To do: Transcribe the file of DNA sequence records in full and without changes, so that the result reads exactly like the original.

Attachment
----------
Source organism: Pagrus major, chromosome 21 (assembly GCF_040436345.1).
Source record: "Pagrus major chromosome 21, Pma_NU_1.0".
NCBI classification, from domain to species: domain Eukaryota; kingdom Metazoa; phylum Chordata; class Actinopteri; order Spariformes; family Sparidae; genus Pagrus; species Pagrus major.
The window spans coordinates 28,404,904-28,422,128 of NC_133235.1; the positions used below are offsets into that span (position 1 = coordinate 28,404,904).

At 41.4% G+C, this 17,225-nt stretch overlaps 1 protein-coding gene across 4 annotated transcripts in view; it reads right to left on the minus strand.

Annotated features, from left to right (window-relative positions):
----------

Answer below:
Source organism: Pagrus major, chromosome 21 (assembly GCF_040436345.1).
Source record: "Pagrus major chromosome 21, Pma_NU_1.0".
NCBI classification, from domain to species: domain Eukaryota; kingdom Metazoa; phylum Chordata; class Actinopteri; order Spariformes; family Sparidae; genus Pagrus; species Pagrus major.
The window spans coordinates 28,404,904-28,422,128 of NC_133235.1; the positions used below are offsets into that span (position 1 = coordinate 28,404,904).

At 41.4% G+C, this 17,225-nt stretch overlaps 1 protein-coding gene across 4 annotated transcripts in view; it reads right to left on the minus strand.

Annotated features, from left to right (window-relative positions):